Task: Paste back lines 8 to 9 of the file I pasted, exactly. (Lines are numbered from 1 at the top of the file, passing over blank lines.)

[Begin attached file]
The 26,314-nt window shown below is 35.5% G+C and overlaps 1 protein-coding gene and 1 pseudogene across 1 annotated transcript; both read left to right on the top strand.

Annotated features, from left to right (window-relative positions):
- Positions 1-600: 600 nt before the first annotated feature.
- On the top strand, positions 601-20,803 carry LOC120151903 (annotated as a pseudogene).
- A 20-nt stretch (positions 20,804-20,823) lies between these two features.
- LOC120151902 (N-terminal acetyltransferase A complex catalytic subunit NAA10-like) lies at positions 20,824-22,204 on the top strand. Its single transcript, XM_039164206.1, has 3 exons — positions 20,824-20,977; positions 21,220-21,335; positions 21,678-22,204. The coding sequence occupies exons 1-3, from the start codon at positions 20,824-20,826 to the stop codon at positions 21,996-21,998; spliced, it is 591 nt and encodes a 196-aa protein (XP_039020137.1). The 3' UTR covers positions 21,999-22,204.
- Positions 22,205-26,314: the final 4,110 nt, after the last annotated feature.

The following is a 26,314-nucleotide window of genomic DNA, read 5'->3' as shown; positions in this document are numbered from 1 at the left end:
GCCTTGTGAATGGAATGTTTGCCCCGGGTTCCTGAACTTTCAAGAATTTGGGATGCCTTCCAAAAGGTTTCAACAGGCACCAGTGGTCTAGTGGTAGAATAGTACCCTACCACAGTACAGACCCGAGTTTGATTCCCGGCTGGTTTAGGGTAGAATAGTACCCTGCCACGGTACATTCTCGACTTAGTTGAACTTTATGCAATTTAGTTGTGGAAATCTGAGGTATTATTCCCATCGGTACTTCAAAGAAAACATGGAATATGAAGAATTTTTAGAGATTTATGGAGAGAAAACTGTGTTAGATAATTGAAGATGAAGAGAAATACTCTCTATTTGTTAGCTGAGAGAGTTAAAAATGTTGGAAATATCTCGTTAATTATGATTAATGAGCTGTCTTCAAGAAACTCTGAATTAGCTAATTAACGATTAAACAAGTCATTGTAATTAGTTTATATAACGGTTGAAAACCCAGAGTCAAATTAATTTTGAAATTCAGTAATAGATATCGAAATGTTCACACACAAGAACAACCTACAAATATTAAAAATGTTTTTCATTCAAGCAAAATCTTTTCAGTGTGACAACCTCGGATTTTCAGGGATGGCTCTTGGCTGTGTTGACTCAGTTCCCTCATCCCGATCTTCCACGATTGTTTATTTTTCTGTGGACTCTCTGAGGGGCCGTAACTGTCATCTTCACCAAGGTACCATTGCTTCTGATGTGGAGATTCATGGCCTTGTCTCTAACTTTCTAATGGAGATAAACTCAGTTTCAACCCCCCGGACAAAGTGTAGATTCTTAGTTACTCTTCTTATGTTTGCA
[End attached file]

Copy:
The following is a 26,314-nucleotide window of genomic DNA, read 5'->3' as shown; positions in this document are numbered from 1 at the left end:
GCCTTGTGAATGGAATGTTTGCCCCGGGTTCCTGAACTTTCAAGAATTTGGGATGCCTTCCAAAAGGTTTCAACAGGCACCAGTGGTCTAGTGGTAGAATAGTACCCTACCACAGTACAGACCCGAGTTTGATTCCCGGCTGGTTTAGGGTAGAATAGTACCCTGCCACGGTACATTCTCGACTTAGTTGAACTTTATGCAATTTAGTTGTGGAAATCTGAGGTATTATTCCCATCGGTACTTCAAAGAAAACATGGAATATGAAGAATTTTTAGAGATTTATGGAGAGAAAACTGTGTTAGATAATTGAAGATGAAGAGAAATACTCTCTATTTGTTAGCTGAGAGAGTTAAAAATGTTGGAAATATCTCGTTAATTATGATTAATGAGCTGTCTTCAAGAAACTCTGAATTAGCTAATTAACGATTAAACAAGTCATTGTAATTAGTTTATATAACGGTTGAAAACCCAGAGTCAAATTAATTTTGAAATTCAGTAATAGATATCGAAATGTTCACACACAAGAACAACCTACAAATATTAAAAATGTTTTTCATTCAAGCAAAATCTTTTCAGTGTGACAACCTCGGATTTTCAGGGATGGCTCTTGGCTGTGTTGACTCAGTTCCCTCATCCCGATCTTCCACGATTGTTTATTTTTCTGTGGACTCTCTGAGGGGCCGTAACTGTCATCTTCACCAAGGTACCATTGCTTCTGATGTGGAGATTCATGGCCTTGTCTCTAACTTTCTAATGGAGATAAACTCAGTTTCAACCCCCCGGACAAAGTGTAGATTCTTAGTTACTCTTCTTATGTTTGCA